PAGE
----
He clambers across the walls, leaping to the top of the vending machines, until finally, we’re out of the station and there’s no more people around. He runs on the ground for a while, but it seems to bore him, so he leaps and swings from the trees, then walks across the top of the bushes. We play look and catch again on the walk home, until we reach the bridge over the train tracks, and I tell him he should go home to his mother.


Already I can see that it’s getting harder to concentrate on him. My mind is starting to drift, and he’s losing  substance as I struggle with the wind. He leaps down onto the wires that run above the tracks, but it’s too far for him to jump straight down, so he hops back up to the bridge and runs to the side, where he waves at me before leaping down the bushy embankment to the tracks.


I follow him with my mind on the way home, so that he can show his mum the body the nice human gave him for a while. In my mind’s eye, I can see him dash along the tracks, moving so fast that he seems to be nothing more than a blur of light. He’s home, and I can hear him calling as he dashes in the doorway.


I can see his mother take shape before me, and while it makes sense to one part of my brain, I know that this isn’t quite right for either of them. They have no concept of gender, or motherhood. As it starts to get vague, I pull away, bidding them farewell. They wave, and are gone, and I’m left to think of them as I walk up the rest of the hill. It lightens my heart a little more with each step, each thought.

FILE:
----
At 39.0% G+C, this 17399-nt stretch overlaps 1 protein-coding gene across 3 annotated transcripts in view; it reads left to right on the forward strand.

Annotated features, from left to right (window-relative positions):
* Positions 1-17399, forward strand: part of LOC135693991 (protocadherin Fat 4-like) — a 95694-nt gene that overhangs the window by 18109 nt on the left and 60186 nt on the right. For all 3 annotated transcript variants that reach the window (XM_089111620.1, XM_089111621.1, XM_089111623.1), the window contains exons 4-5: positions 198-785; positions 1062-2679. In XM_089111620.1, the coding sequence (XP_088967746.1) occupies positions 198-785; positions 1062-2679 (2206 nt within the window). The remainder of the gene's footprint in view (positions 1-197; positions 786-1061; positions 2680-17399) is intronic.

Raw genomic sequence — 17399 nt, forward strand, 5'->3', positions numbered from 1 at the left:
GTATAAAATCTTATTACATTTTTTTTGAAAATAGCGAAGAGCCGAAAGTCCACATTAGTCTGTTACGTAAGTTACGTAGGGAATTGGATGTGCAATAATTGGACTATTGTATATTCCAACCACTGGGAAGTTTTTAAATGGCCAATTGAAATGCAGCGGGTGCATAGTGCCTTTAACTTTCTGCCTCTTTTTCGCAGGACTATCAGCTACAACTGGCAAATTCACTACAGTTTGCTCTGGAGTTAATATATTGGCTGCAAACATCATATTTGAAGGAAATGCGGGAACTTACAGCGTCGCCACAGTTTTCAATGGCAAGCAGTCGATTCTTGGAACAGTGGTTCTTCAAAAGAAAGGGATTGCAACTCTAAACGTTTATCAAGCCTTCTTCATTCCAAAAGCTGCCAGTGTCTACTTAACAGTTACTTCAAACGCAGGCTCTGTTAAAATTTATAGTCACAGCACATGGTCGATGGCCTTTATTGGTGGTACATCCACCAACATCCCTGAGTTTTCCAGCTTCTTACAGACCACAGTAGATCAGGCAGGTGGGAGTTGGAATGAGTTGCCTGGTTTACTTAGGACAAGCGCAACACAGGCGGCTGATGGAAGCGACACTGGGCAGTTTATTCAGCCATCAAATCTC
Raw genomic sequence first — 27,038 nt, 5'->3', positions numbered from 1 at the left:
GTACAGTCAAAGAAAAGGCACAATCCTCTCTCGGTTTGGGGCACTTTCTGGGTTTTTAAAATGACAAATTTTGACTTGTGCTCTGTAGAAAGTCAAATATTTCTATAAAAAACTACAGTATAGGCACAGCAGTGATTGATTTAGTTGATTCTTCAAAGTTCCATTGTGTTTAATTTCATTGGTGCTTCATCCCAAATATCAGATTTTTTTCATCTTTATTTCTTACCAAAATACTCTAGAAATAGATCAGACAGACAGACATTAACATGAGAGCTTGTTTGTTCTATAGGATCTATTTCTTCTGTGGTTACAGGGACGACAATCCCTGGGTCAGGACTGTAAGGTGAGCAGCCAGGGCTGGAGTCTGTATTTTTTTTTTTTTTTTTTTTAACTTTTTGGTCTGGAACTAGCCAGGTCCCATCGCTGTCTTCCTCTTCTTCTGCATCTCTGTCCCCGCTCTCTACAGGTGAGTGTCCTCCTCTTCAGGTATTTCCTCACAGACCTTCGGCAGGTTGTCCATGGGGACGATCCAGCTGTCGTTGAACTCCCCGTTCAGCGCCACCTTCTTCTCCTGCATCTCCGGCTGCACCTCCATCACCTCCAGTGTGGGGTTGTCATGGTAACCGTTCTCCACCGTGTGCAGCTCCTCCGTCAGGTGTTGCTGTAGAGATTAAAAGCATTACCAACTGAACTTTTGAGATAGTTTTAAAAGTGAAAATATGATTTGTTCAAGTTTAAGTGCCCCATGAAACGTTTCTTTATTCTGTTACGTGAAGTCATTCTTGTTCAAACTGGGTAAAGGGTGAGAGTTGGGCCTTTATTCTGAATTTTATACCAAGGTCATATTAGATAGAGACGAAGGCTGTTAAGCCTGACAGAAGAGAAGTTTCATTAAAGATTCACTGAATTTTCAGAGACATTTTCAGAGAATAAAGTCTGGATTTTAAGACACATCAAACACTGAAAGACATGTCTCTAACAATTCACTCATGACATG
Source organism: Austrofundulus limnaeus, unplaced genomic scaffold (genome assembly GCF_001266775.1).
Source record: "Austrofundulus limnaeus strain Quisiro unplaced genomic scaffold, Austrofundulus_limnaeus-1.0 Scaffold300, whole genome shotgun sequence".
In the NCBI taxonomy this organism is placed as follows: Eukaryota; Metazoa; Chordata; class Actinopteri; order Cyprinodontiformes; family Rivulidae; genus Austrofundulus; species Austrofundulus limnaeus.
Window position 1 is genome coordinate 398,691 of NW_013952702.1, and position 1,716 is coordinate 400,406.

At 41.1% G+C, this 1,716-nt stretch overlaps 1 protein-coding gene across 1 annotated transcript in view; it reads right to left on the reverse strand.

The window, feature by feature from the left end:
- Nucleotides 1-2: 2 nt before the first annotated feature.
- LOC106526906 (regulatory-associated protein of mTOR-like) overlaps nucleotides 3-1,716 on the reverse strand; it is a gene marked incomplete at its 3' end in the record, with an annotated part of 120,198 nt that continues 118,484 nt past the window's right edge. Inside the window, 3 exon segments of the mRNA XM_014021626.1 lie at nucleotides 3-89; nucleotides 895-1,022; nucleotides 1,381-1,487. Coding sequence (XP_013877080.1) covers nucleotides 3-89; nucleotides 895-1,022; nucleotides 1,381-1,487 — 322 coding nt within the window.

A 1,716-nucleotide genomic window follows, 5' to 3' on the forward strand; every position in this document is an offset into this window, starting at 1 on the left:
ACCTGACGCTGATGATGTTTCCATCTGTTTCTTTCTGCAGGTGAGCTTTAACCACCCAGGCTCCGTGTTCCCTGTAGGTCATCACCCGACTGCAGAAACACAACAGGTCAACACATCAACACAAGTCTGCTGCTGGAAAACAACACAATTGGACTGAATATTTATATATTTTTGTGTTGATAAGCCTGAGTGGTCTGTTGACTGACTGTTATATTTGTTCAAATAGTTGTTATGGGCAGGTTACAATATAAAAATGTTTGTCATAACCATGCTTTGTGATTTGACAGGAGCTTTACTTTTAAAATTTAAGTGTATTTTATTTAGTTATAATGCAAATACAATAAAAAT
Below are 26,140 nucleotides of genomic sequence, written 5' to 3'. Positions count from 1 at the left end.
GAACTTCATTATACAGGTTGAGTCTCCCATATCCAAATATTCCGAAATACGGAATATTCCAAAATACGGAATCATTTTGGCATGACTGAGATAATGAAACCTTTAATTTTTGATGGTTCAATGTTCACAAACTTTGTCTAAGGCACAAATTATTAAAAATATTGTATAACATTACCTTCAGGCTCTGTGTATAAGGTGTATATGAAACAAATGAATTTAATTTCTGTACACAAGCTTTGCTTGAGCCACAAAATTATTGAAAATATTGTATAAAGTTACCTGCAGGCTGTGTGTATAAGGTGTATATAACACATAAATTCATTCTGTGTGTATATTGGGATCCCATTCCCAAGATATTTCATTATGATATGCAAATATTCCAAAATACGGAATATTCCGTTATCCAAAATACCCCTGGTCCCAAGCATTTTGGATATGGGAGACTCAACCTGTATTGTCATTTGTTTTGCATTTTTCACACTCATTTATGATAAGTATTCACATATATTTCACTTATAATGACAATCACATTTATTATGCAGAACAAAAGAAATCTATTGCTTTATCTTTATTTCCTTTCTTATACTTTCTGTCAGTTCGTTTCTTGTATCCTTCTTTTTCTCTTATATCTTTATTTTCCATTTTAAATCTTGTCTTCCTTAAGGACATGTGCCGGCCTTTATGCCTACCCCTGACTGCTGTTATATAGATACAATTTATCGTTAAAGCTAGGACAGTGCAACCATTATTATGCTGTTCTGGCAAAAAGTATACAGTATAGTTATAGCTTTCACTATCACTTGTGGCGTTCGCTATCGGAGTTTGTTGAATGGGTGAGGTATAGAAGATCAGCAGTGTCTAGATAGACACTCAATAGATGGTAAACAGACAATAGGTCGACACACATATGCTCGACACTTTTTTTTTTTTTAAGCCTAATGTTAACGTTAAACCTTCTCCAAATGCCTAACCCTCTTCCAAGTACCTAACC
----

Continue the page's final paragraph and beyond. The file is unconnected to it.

Today I met a faerie, and his tail.

© 2014 Tristyn

Author's Note

Just realised that this has so much more I can do with it, so feedback and constructive criticism would be welcomed so I can improve it.

My Review

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I thoroughly enjoyed this story. I can almost see the little critter running along with his bushy tail. I'm afraid I don't have any constructive criticism to offer, just wanted to say it was a very imaginative, cheerful story. :-)

Posted 9 Years Ago


9 Years Ago

Thanks - I'm glad I could bring him to visit you too.
I enjoyed how you described this Faerie that was shaped from a human perspective. The Faerie is just a blank slate referent that may be influenced by an image in someone's mind to refer to, and materialize as. These poor Faeries become trapped within the preconceived notions of humans who observe them. They are free unless they are captured by a human bias. We see what we want to see, and as that becomes real for us, it becomes a trap for others.

Posted 9 Years Ago


9 Years Ago

Thanks, I thought it was an interesting concept to explore. And why I wanted to continue with the i.. read more

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2 Reviews
Added on May 13, 2014
Last Updated on May 13, 2014



Sydney, NSW, Australia

I am an avid reader, and from the age of two, when I first started to read, I have been checking out of reality to take on all sorts of new adventures. I have been dabbling in writing for years, an.. more..